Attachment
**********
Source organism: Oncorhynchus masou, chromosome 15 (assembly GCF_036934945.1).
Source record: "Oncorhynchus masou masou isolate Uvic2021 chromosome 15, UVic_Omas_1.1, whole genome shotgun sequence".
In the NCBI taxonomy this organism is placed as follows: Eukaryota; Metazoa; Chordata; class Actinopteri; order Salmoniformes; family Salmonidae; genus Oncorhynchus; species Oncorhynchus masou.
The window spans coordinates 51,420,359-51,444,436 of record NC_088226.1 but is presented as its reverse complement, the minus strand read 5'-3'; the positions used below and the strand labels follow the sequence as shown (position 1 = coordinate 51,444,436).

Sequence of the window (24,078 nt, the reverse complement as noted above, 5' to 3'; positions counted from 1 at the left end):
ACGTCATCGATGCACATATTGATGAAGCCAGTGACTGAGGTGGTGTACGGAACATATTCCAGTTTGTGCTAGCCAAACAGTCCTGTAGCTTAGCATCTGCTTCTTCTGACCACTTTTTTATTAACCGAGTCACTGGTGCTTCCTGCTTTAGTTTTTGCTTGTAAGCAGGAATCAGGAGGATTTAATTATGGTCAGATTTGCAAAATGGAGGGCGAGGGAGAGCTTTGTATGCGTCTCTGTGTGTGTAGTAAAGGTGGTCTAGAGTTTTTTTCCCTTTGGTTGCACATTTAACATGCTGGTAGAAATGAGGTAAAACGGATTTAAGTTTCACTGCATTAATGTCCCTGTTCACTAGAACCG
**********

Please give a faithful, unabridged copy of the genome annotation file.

Source organism: Oncorhynchus masou, chromosome 15 (assembly GCF_036934945.1).
Source record: "Oncorhynchus masou masou isolate Uvic2021 chromosome 15, UVic_Omas_1.1, whole genome shotgun sequence".
In the NCBI taxonomy this organism is placed as follows: Eukaryota; Metazoa; Chordata; class Actinopteri; order Salmoniformes; family Salmonidae; genus Oncorhynchus; species Oncorhynchus masou.
The window spans coordinates 51,420,359-51,444,436 of record NC_088226.1 but is presented as its reverse complement, the minus strand read 5'-3'; the positions used below and the strand labels follow the sequence as shown (position 1 = coordinate 51,444,436).

Sequence of the window (24,078 nt, the reverse complement as noted above, 5' to 3'; positions counted from 1 at the left end):
ACGTCATCGATGCACATATTGATGAAGCCAGTGACTGAGGTGGTGTACGGAACATATTCCAGTTTGTGCTAGCCAAACAGTCCTGTAGCTTAGCATCTGCTTCTTCTGACCACTTTTTTATTAACCGAGTCACTGGTGCTTCCTGCTTTAGTTTTTGCTTGTAAGCAGGAATCAGGAGGATTTAATTATGGTCAGATTTGCAAAATGGAGGGCGAGGGAGAGCTTTGTATGCGTCTCTGTGTGTGTAGTAAAGGTGGTCTAGAGTTTTTTTCCCTTTGGTTGCACATTTAACATGCTGGTAGAAATGAGGTAAAACGGATTTAAGTTTCACTGCATTAATGTCCCTGTTCACTAGAACCG